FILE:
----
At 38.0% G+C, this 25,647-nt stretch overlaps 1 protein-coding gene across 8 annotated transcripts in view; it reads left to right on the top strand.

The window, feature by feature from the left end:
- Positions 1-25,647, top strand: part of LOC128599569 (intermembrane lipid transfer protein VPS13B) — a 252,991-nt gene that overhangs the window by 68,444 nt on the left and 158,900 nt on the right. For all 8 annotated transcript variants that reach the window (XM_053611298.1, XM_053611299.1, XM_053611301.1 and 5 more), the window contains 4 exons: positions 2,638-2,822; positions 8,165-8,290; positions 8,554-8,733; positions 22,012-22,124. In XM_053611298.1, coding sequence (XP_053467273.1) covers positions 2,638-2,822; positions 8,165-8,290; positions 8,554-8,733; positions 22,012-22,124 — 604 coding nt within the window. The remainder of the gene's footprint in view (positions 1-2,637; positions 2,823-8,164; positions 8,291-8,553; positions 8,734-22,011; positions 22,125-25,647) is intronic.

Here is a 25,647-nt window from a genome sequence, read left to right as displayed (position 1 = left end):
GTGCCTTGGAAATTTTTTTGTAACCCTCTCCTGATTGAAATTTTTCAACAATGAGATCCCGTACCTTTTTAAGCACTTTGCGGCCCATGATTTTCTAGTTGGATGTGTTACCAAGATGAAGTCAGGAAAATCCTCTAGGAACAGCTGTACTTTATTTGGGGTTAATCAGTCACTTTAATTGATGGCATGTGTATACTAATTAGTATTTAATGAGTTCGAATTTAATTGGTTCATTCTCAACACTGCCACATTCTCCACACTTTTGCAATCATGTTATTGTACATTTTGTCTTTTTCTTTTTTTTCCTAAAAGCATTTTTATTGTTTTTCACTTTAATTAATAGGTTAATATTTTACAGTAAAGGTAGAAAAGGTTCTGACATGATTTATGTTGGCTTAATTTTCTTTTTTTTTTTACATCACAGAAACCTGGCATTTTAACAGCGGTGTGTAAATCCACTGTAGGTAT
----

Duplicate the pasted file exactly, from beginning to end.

At 38.0% G+C, this 25,647-nt stretch overlaps 1 protein-coding gene across 8 annotated transcripts in view; it reads left to right on the top strand.

The window, feature by feature from the left end:
- Positions 1-25,647, top strand: part of LOC128599569 (intermembrane lipid transfer protein VPS13B) — a 252,991-nt gene that overhangs the window by 68,444 nt on the left and 158,900 nt on the right. For all 8 annotated transcript variants that reach the window (XM_053611298.1, XM_053611299.1, XM_053611301.1 and 5 more), the window contains 4 exons: positions 2,638-2,822; positions 8,165-8,290; positions 8,554-8,733; positions 22,012-22,124. In XM_053611298.1, coding sequence (XP_053467273.1) covers positions 2,638-2,822; positions 8,165-8,290; positions 8,554-8,733; positions 22,012-22,124 — 604 coding nt within the window. The remainder of the gene's footprint in view (positions 1-2,637; positions 2,823-8,164; positions 8,291-8,553; positions 8,734-22,011; positions 22,125-25,647) is intronic.

Here is a 25,647-nt window from a genome sequence, read left to right as displayed (position 1 = left end):
GTGCCTTGGAAATTTTTTTGTAACCCTCTCCTGATTGAAATTTTTCAACAATGAGATCCCGTACCTTTTTAAGCACTTTGCGGCCCATGATTTTCTAGTTGGATGTGTTACCAAGATGAAGTCAGGAAAATCCTCTAGGAACAGCTGTACTTTATTTGGGGTTAATCAGTCACTTTAATTGATGGCATGTGTATACTAATTAGTATTTAATGAGTTCGAATTTAATTGGTTCATTCTCAACACTGCCACATTCTCCACACTTTTGCAATCATGTTATTGTACATTTTGTCTTTTTCTTTTTTTTCCTAAAAGCATTTTTATTGTTTTTCACTTTAATTAATAGGTTAATATTTTACAGTAAAGGTAGAAAAGGTTCTGACATGATTTATGTTGGCTTAATTTTCTTTTTTTTTTTACATCACAGAAACCTGGCATTTTAACAGCGGTGTGTAAATCCACTGTAGGTAT